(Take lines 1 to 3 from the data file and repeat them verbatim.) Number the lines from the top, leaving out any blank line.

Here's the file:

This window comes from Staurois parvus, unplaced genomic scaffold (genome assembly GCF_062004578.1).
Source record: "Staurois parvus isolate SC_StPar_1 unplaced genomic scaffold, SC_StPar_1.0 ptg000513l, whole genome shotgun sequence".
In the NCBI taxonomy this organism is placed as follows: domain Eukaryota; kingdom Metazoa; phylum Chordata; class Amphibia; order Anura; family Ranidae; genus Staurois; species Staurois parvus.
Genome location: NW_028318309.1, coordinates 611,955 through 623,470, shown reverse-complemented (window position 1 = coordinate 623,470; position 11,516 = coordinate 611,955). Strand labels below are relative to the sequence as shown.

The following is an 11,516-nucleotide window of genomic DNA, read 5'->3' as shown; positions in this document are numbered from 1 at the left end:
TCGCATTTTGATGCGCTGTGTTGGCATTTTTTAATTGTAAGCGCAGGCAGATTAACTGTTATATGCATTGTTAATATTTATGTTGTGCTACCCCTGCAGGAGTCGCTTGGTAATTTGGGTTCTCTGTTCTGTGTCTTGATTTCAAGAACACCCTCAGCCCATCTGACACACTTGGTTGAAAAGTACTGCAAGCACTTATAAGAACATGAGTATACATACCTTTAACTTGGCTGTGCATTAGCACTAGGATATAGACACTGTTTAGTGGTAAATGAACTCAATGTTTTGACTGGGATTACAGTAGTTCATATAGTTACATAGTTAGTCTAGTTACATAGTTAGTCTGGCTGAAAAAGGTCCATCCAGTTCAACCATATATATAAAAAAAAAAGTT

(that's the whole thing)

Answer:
This window comes from Staurois parvus, unplaced genomic scaffold (genome assembly GCF_062004578.1).
Source record: "Staurois parvus isolate SC_StPar_1 unplaced genomic scaffold, SC_StPar_1.0 ptg000513l, whole genome shotgun sequence".
In the NCBI taxonomy this organism is placed as follows: domain Eukaryota; kingdom Metazoa; phylum Chordata; class Amphibia; order Anura; family Ranidae; genus Staurois; species Staurois parvus.